Over the years, many companies looked into outsourcing and decided not to; or they engaged an outside firm and weren’t happy with the results. Has anything changed in the last five years or so that makes it more likely that outsourcing is a good idea… or maybe a necessary idea?

Overall, I think the industry has become more sophisticated in the services that can be delivered and more customer-friendly in the way that deals are structured. The old way of doing things was characterized by big, inflexible, labor-intensive deal structures that spanned up to 10 years. Now, the average contract length is down below five years, which is more palatable to the customer and comes with less risk. And through automation technologies, the work can be far less labor-intensive and cost effective for the customer.

The compensation model is changing as well from a fee-for-service model, which sees customers pay a fixed cost for a pre-defined scope of work, or a time and expenses model, to a consumption- or transaction-based model, where customers pay based on what is actually delivered. The latter is referred to as Business-Process-as-a-Service (BPaaS) and is made possible by new applications of technology to the business process service equation.

Instead of outsourcing just to get rid of a problematic process or because that process is not a core competency, companies are now outsourcing to improve processes and speed and generate meaningful cost savings and customer service impact. The value proposition has become much more compelling.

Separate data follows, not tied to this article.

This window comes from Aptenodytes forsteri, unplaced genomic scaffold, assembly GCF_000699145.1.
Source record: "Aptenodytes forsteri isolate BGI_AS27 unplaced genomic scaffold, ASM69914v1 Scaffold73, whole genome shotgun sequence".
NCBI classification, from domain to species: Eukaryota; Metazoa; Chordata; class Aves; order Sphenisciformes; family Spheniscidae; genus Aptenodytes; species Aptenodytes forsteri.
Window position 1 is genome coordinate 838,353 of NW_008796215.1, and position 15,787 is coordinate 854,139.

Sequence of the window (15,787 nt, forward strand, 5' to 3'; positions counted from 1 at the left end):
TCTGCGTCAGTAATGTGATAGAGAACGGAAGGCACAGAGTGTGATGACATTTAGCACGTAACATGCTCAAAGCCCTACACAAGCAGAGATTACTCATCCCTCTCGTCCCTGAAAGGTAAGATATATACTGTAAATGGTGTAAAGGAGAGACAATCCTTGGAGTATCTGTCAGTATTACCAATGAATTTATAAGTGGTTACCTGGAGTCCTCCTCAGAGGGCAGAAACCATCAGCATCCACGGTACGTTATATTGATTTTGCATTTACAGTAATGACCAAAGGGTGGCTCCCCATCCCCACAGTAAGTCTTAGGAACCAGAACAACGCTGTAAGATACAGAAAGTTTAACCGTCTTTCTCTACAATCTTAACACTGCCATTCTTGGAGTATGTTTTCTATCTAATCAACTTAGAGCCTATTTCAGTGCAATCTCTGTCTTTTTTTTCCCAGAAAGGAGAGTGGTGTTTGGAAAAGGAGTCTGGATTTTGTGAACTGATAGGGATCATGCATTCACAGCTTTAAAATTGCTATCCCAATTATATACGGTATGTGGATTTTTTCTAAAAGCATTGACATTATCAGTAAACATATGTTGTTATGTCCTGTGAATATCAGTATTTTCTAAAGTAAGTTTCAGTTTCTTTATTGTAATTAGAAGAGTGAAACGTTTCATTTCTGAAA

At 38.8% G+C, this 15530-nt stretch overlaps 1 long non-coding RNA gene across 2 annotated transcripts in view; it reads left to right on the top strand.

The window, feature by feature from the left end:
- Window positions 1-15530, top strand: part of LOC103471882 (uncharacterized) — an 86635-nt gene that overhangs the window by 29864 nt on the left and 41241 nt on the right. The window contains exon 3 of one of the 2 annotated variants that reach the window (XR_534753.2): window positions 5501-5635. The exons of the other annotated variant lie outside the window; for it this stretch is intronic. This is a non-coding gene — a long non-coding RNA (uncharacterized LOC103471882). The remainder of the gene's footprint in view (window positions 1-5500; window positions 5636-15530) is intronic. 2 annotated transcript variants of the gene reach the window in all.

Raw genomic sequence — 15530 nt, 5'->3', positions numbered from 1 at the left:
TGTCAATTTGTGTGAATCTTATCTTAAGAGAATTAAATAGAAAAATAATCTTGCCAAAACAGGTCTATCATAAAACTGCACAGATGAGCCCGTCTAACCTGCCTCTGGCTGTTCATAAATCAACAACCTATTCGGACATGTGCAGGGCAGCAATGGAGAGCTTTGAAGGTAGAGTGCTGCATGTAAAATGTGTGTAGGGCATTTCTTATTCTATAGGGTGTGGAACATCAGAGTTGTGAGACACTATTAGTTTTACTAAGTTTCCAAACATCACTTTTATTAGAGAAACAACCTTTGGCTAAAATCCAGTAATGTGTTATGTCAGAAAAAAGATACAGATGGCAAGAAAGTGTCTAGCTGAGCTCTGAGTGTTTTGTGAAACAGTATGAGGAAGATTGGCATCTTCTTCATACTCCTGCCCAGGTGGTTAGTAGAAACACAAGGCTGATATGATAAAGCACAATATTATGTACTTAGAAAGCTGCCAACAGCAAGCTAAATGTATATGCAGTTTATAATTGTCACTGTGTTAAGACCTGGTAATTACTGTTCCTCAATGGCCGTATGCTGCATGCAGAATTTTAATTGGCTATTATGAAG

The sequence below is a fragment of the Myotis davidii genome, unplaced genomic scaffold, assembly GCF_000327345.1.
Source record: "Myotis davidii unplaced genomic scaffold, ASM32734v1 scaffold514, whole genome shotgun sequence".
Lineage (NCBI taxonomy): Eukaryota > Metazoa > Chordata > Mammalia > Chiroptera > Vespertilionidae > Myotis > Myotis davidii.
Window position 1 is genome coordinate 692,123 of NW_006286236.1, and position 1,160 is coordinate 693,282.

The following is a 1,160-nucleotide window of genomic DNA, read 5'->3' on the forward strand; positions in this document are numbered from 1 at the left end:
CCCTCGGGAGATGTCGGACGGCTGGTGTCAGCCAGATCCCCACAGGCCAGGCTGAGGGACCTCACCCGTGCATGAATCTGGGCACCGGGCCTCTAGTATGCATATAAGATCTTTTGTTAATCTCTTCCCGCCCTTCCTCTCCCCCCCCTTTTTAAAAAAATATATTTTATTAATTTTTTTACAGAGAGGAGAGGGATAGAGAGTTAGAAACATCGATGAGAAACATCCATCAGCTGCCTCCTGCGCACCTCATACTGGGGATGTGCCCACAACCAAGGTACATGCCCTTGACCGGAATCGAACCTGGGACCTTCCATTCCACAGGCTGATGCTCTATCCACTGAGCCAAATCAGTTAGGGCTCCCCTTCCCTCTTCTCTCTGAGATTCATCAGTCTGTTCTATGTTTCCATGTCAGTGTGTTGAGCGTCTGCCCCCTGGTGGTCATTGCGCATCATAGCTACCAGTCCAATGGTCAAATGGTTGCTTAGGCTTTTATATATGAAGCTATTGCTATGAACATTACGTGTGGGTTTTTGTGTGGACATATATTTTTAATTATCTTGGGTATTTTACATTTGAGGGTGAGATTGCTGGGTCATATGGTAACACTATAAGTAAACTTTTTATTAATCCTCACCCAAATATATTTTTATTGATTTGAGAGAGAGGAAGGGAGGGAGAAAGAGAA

The benefits of outsourcing procurement are fairly obvious: Contacts, expertise… an overall skill set the average purchasing agent doesn’t tend to have, partly because many cover broad functional areas and tend to be generalists (at best). But are there other less obvious advantages? And are there pitfalls or hidden costs that companies new to the process should avoid?

Outsourcing procurement has grown across many U.S. and global companies because there are so many objectives and advantages when companies outsource their procurement services. Some of them include leveraging the knowledge, experience and scope of the outsourcing company; cost savings opportunities generated through various strategic sourcing projects and the buying leverage of an outsourcer; process improvement and other efficiencies; tapping advanced sourcing and procurement technology; and risk management.